The hubris is strong with this one. But this is a typical populist stance, whereby you do not build up a party structure that can groom young politicians to become your eventual successors. Or at the least, it appears Correa is not ready to allow his party, Alianza País, to do so. You keep power in your own hands and try to remain president as long as possible. There are exceptions, like Peronism, but all too often things fall apart without the charismatic leader.

Precisely because he hasn't done such political grooming, Correa is correct that without him as candidate, the opposition has its best shot. Unfortunately, that's not positive for democracy in the longer term.




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Monday, October 20, 2014

Argentina as Model for Human Rights Justice

Kathryn Sikkink is interviewed in the Buenos Aires Herald. She makes the argument that Argentina is really the model for accountability of human rights abuses during dictatorships:

Argentina is currently starting to examine the role played by business leaders during the dictatorship. What do you think about this strategy?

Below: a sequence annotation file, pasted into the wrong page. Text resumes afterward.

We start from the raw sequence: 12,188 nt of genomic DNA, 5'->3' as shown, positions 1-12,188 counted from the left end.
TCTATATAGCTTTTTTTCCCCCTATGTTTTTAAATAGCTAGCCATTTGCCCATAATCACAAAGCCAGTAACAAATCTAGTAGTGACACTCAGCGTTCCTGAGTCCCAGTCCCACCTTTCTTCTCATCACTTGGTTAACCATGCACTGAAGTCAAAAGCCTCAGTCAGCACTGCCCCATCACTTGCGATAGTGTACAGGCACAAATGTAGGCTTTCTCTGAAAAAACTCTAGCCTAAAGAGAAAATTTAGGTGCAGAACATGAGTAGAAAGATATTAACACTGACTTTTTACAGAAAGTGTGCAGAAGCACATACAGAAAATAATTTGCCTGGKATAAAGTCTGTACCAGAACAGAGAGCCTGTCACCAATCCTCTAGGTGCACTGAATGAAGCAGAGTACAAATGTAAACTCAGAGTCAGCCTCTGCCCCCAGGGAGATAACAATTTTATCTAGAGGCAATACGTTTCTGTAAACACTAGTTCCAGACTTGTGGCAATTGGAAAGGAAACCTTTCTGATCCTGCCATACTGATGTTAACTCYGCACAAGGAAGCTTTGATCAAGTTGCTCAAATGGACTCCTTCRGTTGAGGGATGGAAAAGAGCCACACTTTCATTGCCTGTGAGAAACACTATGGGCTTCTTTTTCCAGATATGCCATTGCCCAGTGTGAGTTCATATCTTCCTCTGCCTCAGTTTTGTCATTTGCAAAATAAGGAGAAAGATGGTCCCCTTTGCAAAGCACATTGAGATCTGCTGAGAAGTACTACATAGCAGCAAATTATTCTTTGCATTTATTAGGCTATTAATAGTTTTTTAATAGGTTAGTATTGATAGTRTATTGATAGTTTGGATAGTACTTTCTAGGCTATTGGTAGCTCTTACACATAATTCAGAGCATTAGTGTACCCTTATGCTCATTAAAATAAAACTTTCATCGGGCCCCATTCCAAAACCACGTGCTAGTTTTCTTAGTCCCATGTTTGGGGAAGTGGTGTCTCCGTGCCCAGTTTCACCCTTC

Argentina is once again on the cutting edge of international justice. Companies are not being investigated. They are probing civilians who were involved in the repression. 
In your book, you say that South Africa analyzed the Argentine experience to prosecute criminals after the apartheid. Aren’t the South African and Argentine models at odds? 
People tend to speak romantically about South Africa, saying that it was a model that led to reconciliation. But if you talk to people from there, they do not believe that their truth commission was exemplary. It was supposed to give amnesty to those providing information and to send to court those who refused to admit the truth. But that didn’t happen. According to our records, only 11 trials were conducted. 
Would it be right to say then that the Argentine strategy to prosecute dictatorship crimes was more successful? 
Yes. The Argentine case is really important because it combines many transitional devices, such as a truth commission, trials, economic compensations, memorials. South Africa lacks of many of them.
One point to make is how--at least in Latin America--the efforts to bring justice are ongoing even though they don't necessarily always make headlines. This is true elsewhere as well. For example, Cristián Labbé, a former Pinochet cabinet member and mayor of Providencia (one of the upscale parts of Santiago), was just arrested.